[Concept]ual design versus practical design.
I was repeatedly confronted with the common line of thought by us early designers this week.
Can a conceptual design be practical?
Can a designer design in habitable, meaningful space from a flower? What about a kaleidoscope, quilt, square, or even from a concept such as rhythm, focus, or void and object?
I think so. In fact, I believe that it is these everyday objects and concepts that can be some of the best catalysts for creative and dynamic designs/representations.
It is a difficult thing to 'think outside the box'. I would even say that in these instances, to use a box as object is out of place. It is not that most people cannot achieve this type of design thinking, nor that doing so is a rare and limited talent. Simply that people have been taught to perceive the world and its designed objects, or life in general, in pragmatic and practical ways. Simplicity and efficiency as means of thinking are king, many would say.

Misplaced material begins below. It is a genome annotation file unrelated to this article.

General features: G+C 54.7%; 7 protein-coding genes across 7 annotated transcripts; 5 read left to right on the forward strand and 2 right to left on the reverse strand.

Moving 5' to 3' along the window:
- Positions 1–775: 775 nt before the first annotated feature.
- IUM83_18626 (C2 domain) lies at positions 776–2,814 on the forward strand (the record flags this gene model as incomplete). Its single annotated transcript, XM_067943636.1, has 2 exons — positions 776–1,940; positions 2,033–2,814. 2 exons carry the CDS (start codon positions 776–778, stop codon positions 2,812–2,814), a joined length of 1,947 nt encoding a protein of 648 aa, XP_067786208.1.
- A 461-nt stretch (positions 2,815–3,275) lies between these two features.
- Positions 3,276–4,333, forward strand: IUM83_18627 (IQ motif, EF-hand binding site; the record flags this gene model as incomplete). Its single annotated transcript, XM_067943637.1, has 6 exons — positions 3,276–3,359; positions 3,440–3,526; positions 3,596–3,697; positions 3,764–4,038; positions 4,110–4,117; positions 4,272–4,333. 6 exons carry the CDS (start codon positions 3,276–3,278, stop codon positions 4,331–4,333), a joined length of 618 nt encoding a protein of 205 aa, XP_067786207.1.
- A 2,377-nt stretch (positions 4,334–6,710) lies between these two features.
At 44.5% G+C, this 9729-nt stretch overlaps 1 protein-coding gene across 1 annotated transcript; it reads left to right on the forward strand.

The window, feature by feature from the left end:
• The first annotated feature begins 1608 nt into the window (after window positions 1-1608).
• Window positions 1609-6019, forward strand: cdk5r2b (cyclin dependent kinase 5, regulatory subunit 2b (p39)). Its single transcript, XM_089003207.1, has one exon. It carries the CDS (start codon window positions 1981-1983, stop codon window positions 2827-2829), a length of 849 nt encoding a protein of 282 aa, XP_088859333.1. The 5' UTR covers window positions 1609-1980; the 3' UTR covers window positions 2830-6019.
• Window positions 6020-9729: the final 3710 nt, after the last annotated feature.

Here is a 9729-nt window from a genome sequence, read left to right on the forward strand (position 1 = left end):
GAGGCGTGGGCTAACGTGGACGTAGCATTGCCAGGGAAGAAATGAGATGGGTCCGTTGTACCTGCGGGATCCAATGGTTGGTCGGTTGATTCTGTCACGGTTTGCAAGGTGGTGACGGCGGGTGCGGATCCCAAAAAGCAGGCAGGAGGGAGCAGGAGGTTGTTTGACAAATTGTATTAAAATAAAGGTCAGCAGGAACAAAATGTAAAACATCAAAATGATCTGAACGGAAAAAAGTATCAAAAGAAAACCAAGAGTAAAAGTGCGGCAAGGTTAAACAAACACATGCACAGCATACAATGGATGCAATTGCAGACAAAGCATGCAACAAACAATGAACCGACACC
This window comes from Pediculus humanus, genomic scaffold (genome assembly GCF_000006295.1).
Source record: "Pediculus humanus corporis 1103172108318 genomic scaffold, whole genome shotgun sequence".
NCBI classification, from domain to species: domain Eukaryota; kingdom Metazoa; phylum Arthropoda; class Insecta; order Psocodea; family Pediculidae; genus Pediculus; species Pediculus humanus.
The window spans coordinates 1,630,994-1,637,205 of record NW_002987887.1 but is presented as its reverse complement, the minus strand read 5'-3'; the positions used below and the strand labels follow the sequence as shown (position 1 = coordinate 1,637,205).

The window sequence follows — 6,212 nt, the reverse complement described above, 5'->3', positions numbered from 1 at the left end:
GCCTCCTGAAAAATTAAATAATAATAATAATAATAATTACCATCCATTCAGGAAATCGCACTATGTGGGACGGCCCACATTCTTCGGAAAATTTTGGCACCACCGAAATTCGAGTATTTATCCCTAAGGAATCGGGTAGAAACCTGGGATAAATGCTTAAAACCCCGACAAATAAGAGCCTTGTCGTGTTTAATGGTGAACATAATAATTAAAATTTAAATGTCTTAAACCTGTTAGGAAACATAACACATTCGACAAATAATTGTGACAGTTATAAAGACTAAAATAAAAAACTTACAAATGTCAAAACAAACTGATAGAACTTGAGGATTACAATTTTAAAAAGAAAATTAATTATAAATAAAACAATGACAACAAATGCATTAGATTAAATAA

Our brains, left or right, fight this shift in how we perceive, observe, and synthesize. To move from seeing a flower as a generator for creating a structure centralized in a courtyard with amphitheater seating or exploring musical rhythm as a flowing organic landscape accented with vertically rising structures is almost nonsensical.
Is it 'practical' to think like this?
I believe that as designers drive designs, with concepts they are challenging the way they perceived a problem. The problem I believe is then truly flushed out to its fullest form during this period of 'process'.
Without this process a designer simply is answering a question, not providing a full solution.
So is [concept]ual design practical?
I would say design is impractical without it.